The second main difference between the ProbNeRF generative process and previous generative models of NeRFs is that we allow for small perturbations of the weights . This is essentially a measure to address misspecification (cf. e.g., Kleijn and van der Vaart, 2012); it ensures that our prior on NeRFs has positive support on the full range of functions , rather than the much smaller manifold of functions . We choose the variance on the weights to be small enough not to introduce noticeable artifacts, but large enough that the likelihood signal from a highresolution image can overwhelm the prior preference to stay near the manifold defined by the mapping from to
. That way, even if the range of the hypernetwork does not include a parameter vector
that accurately represents an object (for example, due to limited capacity or overfitting), the posterior will still concentrate around a good set of parameters with more data.2.2 Training Procedure
We train ProbNeRF models using a variational autoencoder (Kingma and Welling, 2014; Rezende et al., 2014) strategy, with a simplified generative process that omits the perturbation from to :
(2) 
We omit these perturbations at training time to force the model to learn hypernet parameters and RealNVP parameters that can explain the training data well without relying on perturbations. The perturbations are intended to allow the model as an inferencetime “last resort” to explain factors of variation that were not in the training set; at training time we do not want to explain away variations that could be explained using , since the model lacks a mechanism to learn a meaningful prior on .
To compute a variational approximation to the posterior
, we use a convolutional neural network
(CNN; LeCun and Bengio, 1998) to map from each RGB image and camera matrix to a diagonalcovariance dimensional Gaussian potential, parameterized as locations and precisions for the th image; these potentials are meant to approximate the influence of the likelihood function on the posterior (Johnson et al., 2016; Sønderby et al., 2016). We combine these potentials with a learned “prior” potential parameterized by location and precisions via the Gaussian update formulas(3)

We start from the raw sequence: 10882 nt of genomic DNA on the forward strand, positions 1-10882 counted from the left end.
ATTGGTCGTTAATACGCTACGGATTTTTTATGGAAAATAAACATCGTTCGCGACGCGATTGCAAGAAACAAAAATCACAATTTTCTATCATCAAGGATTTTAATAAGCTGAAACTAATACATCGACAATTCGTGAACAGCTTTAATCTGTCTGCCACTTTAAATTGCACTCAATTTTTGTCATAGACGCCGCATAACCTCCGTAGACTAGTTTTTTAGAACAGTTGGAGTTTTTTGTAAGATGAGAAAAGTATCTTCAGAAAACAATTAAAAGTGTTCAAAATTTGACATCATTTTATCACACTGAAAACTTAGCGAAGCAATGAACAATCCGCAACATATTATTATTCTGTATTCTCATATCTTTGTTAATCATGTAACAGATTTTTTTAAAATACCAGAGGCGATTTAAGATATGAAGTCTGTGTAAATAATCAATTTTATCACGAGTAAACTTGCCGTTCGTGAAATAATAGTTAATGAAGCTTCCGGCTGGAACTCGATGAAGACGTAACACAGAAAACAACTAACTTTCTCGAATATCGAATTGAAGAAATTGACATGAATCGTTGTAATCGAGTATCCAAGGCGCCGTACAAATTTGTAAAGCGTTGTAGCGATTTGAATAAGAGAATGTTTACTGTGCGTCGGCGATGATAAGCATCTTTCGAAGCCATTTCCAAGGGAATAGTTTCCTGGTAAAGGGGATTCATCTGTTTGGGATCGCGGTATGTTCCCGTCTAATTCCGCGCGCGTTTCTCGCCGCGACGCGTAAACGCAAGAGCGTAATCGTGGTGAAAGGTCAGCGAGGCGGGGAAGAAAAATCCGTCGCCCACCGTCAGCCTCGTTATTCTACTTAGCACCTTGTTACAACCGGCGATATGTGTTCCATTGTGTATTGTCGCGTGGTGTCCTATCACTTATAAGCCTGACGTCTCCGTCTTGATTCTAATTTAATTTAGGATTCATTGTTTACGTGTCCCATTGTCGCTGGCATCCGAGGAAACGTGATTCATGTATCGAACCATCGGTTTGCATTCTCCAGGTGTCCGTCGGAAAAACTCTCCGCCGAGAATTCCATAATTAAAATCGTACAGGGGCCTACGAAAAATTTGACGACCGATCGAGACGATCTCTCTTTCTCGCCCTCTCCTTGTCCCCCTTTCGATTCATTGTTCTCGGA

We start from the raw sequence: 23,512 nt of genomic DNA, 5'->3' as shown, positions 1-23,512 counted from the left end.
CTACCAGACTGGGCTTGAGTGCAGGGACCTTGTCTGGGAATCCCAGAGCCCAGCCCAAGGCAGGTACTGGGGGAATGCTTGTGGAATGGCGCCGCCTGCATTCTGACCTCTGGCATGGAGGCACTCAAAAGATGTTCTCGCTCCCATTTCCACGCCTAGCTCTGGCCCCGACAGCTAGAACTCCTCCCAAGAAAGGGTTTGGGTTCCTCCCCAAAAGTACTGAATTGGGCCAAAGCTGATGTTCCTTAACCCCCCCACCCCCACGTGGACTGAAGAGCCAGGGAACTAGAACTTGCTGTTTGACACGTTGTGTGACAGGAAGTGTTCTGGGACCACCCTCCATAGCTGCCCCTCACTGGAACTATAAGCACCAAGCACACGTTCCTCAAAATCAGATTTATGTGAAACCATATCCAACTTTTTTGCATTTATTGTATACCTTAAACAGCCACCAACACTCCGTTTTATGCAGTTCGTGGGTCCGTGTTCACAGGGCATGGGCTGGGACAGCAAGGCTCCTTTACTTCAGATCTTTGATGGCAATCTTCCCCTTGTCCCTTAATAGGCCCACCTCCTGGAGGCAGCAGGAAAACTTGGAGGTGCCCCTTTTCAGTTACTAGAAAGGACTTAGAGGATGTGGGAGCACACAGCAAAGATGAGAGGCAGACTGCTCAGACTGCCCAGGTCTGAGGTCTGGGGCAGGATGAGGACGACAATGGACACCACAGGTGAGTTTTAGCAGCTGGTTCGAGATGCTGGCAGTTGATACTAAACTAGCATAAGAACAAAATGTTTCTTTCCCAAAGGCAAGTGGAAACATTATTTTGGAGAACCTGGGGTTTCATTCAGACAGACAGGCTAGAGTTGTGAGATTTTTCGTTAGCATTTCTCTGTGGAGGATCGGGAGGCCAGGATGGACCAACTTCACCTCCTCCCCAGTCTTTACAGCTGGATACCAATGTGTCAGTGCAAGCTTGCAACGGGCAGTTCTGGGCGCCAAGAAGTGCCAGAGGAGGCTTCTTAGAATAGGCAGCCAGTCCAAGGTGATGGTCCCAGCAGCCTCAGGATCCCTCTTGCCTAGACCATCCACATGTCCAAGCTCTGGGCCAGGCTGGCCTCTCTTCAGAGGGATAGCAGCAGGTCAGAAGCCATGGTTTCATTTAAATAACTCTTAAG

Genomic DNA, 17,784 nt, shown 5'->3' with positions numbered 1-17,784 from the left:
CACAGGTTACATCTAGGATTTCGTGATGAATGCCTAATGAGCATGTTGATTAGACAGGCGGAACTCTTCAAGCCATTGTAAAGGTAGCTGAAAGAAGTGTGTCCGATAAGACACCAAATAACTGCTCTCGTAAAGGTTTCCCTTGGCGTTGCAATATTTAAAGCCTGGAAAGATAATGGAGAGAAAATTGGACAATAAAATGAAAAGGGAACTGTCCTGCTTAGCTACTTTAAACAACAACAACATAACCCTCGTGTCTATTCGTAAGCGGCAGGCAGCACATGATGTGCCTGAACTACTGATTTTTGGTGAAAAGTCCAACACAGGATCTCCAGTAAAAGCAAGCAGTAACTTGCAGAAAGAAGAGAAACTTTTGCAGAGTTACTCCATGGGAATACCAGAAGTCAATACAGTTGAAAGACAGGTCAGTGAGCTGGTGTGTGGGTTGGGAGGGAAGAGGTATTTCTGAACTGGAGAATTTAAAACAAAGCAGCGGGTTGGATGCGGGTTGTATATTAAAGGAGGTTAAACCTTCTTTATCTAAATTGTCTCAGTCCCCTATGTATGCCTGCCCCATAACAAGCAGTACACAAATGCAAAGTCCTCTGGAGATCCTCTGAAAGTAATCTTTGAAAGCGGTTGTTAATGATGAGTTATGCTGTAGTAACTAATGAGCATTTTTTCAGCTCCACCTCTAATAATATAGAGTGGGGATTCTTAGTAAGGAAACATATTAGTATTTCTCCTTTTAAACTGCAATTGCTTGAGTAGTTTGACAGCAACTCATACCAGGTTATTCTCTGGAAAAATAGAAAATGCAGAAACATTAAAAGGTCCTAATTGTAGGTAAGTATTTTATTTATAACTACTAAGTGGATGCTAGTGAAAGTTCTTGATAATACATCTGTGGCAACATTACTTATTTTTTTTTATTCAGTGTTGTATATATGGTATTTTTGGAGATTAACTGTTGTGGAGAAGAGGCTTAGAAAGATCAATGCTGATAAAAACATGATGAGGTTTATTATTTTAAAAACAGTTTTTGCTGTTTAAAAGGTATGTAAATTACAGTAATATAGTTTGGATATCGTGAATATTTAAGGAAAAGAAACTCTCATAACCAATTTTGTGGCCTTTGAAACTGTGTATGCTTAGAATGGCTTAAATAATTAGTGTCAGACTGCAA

and set .
We train the encoder parameters , the hypernet parameters , and the RealNVP parameters by maximizing the evidence lower bound (ELBO) using Adam (Kingma and Ba, 2015):
(4) 
We train on minibatches of 8 objects and 10 randomly selected images per object to give the encoder enough information to infer a good latent code
. The encoder sees all 10 images, but to reduce rendering costs we compute an unbiased estimate of the loglikelihood
from a random subsample of 1024 rays per object.2.3 Architectures
For each object’s NeRF, we use two MLPs, each with two hidden layers of width 64. The first MLP maps from position to density; the second maps from position, view direction, and density to color. All positions and view directions are first transformed using a 10thorder sinusoidal encoding (Mildenhall et al., 2020). The number of parameters per object is 20,868, relatively few for a NeRF.
The RealNVP network that implements the mapping from to comprises two pairs of coupling layers. Each coupling layer is implemented as an MLP with one 512unit hidden layer that shifts and rescales half of the variables conditioned on the other half; each pair of coupling layers updates a complementary set of variables. The variables are randomly permuted after each pair of coupling layers.
The hypernetwork that maps from the 128dimensional code to the 20,868 NeRF weights is a twolayer 512hiddenunit MLP. This mapping uses a similar number of FLOPs to rendering a few pixels (see Section 2.5).
The encoder network applies a 5layer CNN to each image and a twolayer MLP to its cameraworld matrix, then linearly maps the concatenated the image and camera activations to locations and logscales for each image’s Gaussian potential. (Full architectural details in supplement.)
All networks use ReLU nonlinearities.
2.4 TestTime Inference
The training procedure outlined above is able to learn a good RealNVP prior on codes and to reconstruct trainingset examples accurately. However, we found that the trained encoder generalizes poorly to heldout examples—it is useful scaffolding for training the model, but fails to accurately reconstruct objects it was not trained on. Furthermore, variational inference is well known to underestimate posterior uncertainty (e.g., Yao et al., 2018), and one of our primary goals is to capture uncertainty about object shape and appearance.
As an alternative, at inference time we turn to Hamiltonian Monte Carlo (HMC; Neal et al., 2011)
, a gradientbased Markov chain Monte Carlo (MCMC) method that uses momentum to mitigate poor conditioning of the target logdensity function. Rather than sample in